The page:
Jill and Steve Matthiasson met in an orchard. Or more specifically, they met when she interviewed him for a job working in an orchard. At the time Jill was working for the Community Alliance for Family Farming, and had created a program focused on helping to build sustainable practices for orchards. Steve was busy in graduate school at U.C. Davis studying viticulture, but took some time off to get an internship with a consulting company that was providing technical support for the Alliance on the same project. Presumably Matthiasson said the right things in his job interview, because not only did he get the job, within a few months he had himself a girlfriend as well. A month after they started dating, the two crushed their first grapes together, from the teaching vineyard at U.C. Davis, and they made wine together.

That was 17 harvests ago, and Steve and Jill Matthiasson have made wine together ever since. First in their garage, and then later in various rented and borrowed facilities where Steve was working at the time. For many years, the wine was just for them — a project in which they could involve the whole family — and the quantities reflected that. Jill continued her work with the Alliance, and Steve plowed himself into his career as a top agricultural and viticultural consultant.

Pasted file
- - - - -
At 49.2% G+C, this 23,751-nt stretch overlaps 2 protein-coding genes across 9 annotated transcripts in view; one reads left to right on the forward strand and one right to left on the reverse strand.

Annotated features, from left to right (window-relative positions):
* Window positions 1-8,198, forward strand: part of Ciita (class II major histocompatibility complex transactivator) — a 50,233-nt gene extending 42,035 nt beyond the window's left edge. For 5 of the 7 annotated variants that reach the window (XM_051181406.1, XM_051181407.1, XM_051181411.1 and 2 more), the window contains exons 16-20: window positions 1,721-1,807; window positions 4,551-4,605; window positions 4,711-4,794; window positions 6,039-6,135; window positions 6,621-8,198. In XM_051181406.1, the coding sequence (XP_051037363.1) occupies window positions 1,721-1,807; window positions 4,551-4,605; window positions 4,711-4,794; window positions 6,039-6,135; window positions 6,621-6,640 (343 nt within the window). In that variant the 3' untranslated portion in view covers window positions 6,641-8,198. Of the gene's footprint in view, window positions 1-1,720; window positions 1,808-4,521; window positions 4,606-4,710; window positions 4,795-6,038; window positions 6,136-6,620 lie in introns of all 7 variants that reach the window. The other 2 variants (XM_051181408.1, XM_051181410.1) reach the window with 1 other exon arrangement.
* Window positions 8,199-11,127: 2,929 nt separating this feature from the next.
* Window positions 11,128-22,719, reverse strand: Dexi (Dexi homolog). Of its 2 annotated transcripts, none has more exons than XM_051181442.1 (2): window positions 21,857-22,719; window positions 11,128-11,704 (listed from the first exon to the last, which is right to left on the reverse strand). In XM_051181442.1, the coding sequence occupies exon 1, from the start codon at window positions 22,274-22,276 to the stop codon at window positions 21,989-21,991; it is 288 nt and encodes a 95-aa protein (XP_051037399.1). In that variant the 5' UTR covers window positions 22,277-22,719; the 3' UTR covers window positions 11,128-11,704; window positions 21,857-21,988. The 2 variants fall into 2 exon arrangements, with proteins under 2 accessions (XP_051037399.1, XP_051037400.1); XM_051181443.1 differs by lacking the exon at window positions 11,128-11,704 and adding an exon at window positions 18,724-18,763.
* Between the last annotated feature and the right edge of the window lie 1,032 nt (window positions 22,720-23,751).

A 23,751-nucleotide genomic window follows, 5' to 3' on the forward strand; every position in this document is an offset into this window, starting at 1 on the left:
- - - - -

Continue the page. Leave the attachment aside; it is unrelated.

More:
Eventually, Steve’s work brought him to Napa, and a particularly good contract prompted the whole family to move there in 2002. He quickly built up a book of business consulting on sustainable viticulture for a roster of clients that would turn most heads in Napa: Stag’s Leap Wine Cellars, Spottswoode, Araujo, and Chappellet, among others.